As a result, Saudi Arabia is made very uncomfortable when it sees the Obama administration continuing to take the side of the Muslim Brotherhood in the various uprisings in the Muslim world; intentional or not, the consequences of White House policy have been to embolden the Brotherhood, which very much would love to topple the House of Saud. Another example is the relationship developing between the Brotherhood and Iran, which views Saudi Arabia as a virtual enemy. Harken back to 2009. Did the United States support the uprising in Iran? No.
The Saudi monarchy, which itself has been loathe to introduce democratic reforms, watched with deepening alarm as the White House backed Arab opposition movements and helped nudge from power former Egyptian President Hosni Mubarak, another long-time U.S. ally, according to U.S. and Arab officials.The true intentions of the Obama administration have not been easy to discern but one thing is clear. He tends to pick favorites and when he picked the rebels in Libya against Gadhafi, he threw several of his oldest and closest associates under the bus, Louis Farrakhan and Jeremiah Wright among them. It is quite curious that virtually every stance this administration has taken in the Arab world has served the interests of the Muslim Brotherhood.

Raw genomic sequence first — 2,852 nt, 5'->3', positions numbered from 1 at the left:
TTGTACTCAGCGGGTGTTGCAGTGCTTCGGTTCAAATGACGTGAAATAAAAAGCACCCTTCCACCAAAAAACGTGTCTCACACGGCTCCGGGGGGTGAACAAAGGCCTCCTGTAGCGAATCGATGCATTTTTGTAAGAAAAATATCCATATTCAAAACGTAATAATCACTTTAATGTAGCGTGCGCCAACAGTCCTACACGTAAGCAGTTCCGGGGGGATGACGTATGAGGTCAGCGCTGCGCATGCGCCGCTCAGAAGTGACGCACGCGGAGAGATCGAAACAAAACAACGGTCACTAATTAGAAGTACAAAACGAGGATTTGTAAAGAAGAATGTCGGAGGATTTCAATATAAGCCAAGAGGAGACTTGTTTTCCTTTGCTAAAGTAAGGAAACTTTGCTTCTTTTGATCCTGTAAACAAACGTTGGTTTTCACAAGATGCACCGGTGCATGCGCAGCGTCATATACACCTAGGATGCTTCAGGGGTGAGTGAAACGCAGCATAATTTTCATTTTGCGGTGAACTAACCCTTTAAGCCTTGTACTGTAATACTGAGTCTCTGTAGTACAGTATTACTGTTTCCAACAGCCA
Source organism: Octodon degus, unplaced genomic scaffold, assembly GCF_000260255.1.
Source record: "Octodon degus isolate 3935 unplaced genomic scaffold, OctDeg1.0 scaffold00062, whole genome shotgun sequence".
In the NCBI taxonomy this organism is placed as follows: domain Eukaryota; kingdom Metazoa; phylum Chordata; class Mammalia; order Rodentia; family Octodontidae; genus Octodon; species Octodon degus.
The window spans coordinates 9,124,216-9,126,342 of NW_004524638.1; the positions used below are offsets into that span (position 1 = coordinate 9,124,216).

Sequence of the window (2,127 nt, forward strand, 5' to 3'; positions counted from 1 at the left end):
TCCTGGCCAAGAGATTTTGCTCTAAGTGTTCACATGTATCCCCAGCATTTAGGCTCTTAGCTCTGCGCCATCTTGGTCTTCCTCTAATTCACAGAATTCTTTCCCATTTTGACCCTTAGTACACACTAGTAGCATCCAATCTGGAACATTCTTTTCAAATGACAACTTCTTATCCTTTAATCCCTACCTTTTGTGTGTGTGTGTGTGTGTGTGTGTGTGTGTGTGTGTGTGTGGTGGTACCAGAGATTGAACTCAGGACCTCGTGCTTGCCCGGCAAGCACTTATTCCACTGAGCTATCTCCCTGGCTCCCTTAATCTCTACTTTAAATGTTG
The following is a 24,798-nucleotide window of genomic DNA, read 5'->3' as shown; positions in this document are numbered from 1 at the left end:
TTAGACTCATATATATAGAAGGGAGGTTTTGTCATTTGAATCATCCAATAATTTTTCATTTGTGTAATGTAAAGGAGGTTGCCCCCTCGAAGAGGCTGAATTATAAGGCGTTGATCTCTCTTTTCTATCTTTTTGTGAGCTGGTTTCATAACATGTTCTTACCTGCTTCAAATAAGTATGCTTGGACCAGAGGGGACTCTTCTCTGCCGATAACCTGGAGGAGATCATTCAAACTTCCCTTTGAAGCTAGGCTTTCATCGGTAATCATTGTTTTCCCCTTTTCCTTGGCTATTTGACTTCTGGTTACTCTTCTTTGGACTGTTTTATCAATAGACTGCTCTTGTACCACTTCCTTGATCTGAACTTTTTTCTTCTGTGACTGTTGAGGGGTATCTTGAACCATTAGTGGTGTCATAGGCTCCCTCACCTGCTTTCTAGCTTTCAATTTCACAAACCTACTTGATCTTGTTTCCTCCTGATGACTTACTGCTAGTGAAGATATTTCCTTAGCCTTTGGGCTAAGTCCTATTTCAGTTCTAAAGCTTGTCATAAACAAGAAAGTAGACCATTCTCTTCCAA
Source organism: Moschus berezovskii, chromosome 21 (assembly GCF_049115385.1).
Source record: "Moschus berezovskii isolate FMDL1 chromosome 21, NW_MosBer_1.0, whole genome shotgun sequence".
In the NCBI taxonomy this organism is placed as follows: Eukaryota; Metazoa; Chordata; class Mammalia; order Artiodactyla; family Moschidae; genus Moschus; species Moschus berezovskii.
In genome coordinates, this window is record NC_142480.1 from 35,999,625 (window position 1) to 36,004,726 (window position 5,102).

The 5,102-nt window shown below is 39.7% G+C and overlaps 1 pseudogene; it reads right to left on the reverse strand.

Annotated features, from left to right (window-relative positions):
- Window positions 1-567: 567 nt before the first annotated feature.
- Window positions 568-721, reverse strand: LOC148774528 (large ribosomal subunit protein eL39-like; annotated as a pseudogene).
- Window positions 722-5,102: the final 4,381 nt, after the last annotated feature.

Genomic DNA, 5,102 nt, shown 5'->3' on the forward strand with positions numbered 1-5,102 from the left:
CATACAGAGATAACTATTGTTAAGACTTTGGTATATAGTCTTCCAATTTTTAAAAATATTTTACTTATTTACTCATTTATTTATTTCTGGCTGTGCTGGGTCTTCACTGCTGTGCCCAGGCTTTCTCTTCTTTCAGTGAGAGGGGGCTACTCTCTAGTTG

That alarm turned to horror when the Obama administration demanded that the Saudi-backed monarchy of Bahrain negotiate with protesters representing the country's majority Shiite Muslim population. To Saudi Arabia's Sunni rulers, Bahrain's Shiites are a proxy for Shiite Iran, its historic adversary.
"We're not going to budge. We're not going to accept a Shiite government in Bahrain," said an Arab diplomat, who spoke frankly on condition he not be further identified.
Saudi Arabia has registered its displeasure bluntly. Both Secretary of State Hillary Clinton and Defense Secretary Robert Gates were rebuffed when they sought to visit the kingdom this month. The official cover story was that aging King Abdullah was too ill to receive them.
h/t Hot Air